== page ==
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Knut Are Aastveit, James Mitchell, Francesco Ravazzolo, and Herman K. van Dijk

Increasingly, professional forecasters and academic researchers in economics present model-based and subjective or judgment-based forecasts that are accompanied by some measure of uncertainty. In its most complete form this measure is a probability density function for future values of the variable or variables of interest. At the same time, combinations of forecast densities are being used in order to integrate information coming from multiple sources such as experts, models, and large micro-data sets. Given the increased relevance of forecast density combinations, this article explores their genesis and evolution both inside and outside economics. A fundamental density combination equation is specified, which shows that various frequentist as well as Bayesian approaches give different specific contents to this density. In its simplest case, it is a restricted finite mixture, giving fixed equal weights to the various individual densities. The specification of the fundamental density combination equation has been made more flexible in recent literature. It has evolved from using simple average weights to optimized weights to “richer” procedures that allow for time variation, learning features, and model incompleteness. The recent history and evolution of forecast density combination methods, together with their potential and benefits, are illustrated in the policymaking environment of central banks.


Peter Robinson

Long memory models are statistical models that describe strong correlation or dependence across time series data. This kind of phenomenon is often referred to as “long memory” or “long-range dependence.” It refers to persisting correlation between distant observations in a time series. For scalar time series observed at equal intervals of time that are covariance stationary, so that the mean, variance, and autocovariances (between observations separated by a lag j) do not vary over time, it typically implies that the autocovariances decay so slowly, as j increases, as not to be absolutely summable. However, it can also refer to certain nonstationary time series, including ones with an autoregressive unit root, that exhibit even stronger correlation at long lags. Evidence of long memory has often been been found in economic and financial time series, where the noted extension to possible nonstationarity can cover many macroeconomic time series, as well as in such fields as astronomy, agriculture, geophysics, and chemistry. As long memory is now a technically well developed topic, formal definitions are needed. But by way of partial motivation, long memory models can be thought of as complementary to the very well known and widely applied stationary and invertible autoregressive and moving average (ARMA) models, whose autocovariances are not only summable but decay exponentially fast as a function of lag j. Such models are often referred to as “short memory” models, becuse there is negligible correlation across distant time intervals. These models are often combined with the most basic long memory ones, however, because together they offer the ability to describe both short and long memory feartures in many time series.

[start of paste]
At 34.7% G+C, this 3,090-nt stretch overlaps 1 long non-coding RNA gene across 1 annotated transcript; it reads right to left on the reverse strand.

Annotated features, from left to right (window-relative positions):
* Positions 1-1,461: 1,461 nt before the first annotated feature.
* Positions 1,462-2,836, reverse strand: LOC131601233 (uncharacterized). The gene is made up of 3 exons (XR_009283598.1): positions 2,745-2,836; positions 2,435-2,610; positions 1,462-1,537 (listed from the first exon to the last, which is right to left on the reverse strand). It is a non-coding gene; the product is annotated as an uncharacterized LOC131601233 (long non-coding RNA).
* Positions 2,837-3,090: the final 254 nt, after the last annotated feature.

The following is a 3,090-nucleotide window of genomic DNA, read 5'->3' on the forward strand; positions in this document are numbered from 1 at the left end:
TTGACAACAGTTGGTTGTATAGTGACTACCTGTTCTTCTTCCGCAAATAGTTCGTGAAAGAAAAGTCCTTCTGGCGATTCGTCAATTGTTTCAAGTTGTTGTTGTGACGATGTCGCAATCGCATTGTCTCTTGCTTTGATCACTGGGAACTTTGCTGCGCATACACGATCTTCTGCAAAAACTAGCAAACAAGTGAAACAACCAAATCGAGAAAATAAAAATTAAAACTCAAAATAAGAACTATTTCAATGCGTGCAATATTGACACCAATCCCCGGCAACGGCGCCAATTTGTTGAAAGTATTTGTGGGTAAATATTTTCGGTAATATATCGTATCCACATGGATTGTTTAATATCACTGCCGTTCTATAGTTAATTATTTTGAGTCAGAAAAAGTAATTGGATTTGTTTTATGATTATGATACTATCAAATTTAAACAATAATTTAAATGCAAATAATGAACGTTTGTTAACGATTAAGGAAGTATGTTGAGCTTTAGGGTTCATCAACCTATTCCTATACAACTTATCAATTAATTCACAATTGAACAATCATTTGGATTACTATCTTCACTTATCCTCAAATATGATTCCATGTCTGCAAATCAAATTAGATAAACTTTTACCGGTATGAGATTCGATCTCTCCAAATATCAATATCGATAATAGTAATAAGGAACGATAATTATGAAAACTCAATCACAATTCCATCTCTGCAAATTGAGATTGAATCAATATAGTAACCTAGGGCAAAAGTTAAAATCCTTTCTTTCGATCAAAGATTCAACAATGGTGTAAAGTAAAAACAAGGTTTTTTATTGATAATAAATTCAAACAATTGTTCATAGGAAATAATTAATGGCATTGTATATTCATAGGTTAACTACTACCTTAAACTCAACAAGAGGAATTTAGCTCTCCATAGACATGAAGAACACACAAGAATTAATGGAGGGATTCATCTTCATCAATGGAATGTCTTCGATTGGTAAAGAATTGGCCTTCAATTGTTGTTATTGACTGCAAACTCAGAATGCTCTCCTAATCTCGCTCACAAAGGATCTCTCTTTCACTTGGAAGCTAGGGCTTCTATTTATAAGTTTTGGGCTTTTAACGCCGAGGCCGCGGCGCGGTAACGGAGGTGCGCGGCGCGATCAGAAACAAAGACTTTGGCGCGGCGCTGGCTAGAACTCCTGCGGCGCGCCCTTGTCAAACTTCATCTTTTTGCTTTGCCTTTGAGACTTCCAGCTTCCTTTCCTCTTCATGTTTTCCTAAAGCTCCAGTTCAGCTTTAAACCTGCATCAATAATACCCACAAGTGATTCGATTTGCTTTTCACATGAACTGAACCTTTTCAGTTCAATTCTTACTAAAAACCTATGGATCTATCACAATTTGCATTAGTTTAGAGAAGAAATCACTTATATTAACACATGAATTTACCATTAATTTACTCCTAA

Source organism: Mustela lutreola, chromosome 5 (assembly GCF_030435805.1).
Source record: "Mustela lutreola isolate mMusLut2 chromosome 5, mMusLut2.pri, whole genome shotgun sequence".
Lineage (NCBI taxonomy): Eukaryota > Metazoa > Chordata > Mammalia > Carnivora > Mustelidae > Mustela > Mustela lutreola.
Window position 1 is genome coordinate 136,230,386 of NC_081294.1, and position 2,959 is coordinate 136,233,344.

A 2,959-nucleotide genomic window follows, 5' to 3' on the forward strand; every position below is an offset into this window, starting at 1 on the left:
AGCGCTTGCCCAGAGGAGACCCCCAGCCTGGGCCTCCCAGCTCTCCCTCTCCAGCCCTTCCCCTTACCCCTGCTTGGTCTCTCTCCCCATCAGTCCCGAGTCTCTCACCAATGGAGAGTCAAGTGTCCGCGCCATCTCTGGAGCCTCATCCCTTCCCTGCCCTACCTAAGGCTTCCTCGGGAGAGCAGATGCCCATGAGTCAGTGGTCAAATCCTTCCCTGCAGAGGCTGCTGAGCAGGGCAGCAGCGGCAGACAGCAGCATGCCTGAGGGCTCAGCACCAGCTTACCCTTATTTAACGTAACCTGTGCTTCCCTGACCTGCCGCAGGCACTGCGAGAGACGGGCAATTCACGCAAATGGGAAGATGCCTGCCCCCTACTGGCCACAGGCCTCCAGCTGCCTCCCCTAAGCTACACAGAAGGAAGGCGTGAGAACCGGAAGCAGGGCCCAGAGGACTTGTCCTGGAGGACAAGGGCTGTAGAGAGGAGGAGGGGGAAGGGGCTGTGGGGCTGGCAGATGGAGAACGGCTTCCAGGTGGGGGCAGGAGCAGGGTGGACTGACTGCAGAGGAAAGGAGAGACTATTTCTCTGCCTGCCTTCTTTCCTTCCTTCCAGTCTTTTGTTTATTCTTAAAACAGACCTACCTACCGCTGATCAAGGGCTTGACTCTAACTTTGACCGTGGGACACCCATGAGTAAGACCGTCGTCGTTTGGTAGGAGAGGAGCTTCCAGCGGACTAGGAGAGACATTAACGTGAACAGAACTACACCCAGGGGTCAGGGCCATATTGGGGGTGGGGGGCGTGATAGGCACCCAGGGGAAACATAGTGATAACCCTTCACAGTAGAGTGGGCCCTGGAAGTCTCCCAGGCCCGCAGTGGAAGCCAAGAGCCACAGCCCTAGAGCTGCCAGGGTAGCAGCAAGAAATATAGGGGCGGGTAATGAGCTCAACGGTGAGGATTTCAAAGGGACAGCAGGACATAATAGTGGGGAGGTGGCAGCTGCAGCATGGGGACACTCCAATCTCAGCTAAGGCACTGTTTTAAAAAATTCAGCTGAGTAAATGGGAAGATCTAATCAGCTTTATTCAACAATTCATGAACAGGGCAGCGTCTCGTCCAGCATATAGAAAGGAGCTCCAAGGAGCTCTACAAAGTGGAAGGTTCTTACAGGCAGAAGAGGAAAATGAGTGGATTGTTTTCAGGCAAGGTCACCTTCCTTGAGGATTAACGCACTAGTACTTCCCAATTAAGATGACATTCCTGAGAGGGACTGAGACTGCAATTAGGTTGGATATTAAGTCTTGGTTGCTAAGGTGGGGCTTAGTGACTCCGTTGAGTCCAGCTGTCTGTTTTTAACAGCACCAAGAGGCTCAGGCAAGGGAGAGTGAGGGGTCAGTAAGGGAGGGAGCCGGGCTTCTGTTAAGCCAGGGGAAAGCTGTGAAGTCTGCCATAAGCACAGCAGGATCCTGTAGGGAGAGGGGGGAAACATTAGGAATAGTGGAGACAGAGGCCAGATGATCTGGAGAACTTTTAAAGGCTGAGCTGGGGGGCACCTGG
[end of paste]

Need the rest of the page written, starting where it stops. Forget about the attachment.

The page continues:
Jesús Gonzalo and Jean-Yves Pitarakis

Predictive regressions are a widely used econometric environment for assessing the predictability of economic and financial variables using past values of one or more predictors. The nature of the applications considered by practitioners often involve the use of predictors that have highly persistent, smoothly varying dynamics as opposed to the much noisier nature of the variable being predicted. This imbalance tends to affect the accuracy of the estimates of the model parameters and the validity of inferences about them when one uses standard methods that do not explicitly recognize this and related complications. A growing literature aimed at introducing novel techniques specifically designed to produce accurate inferences in such environments ensued. The frequent use of these predictive regressions in applied work has also led practitioners to question the validity of viewing predictability within a linear setting that ignores the possibility that predictability may occasionally be switched off. This in turn has generated a new stream of research aiming at introducing regime-specific behavior within predictive regressions in order to explicitly capture phenomena such as episodic predictability.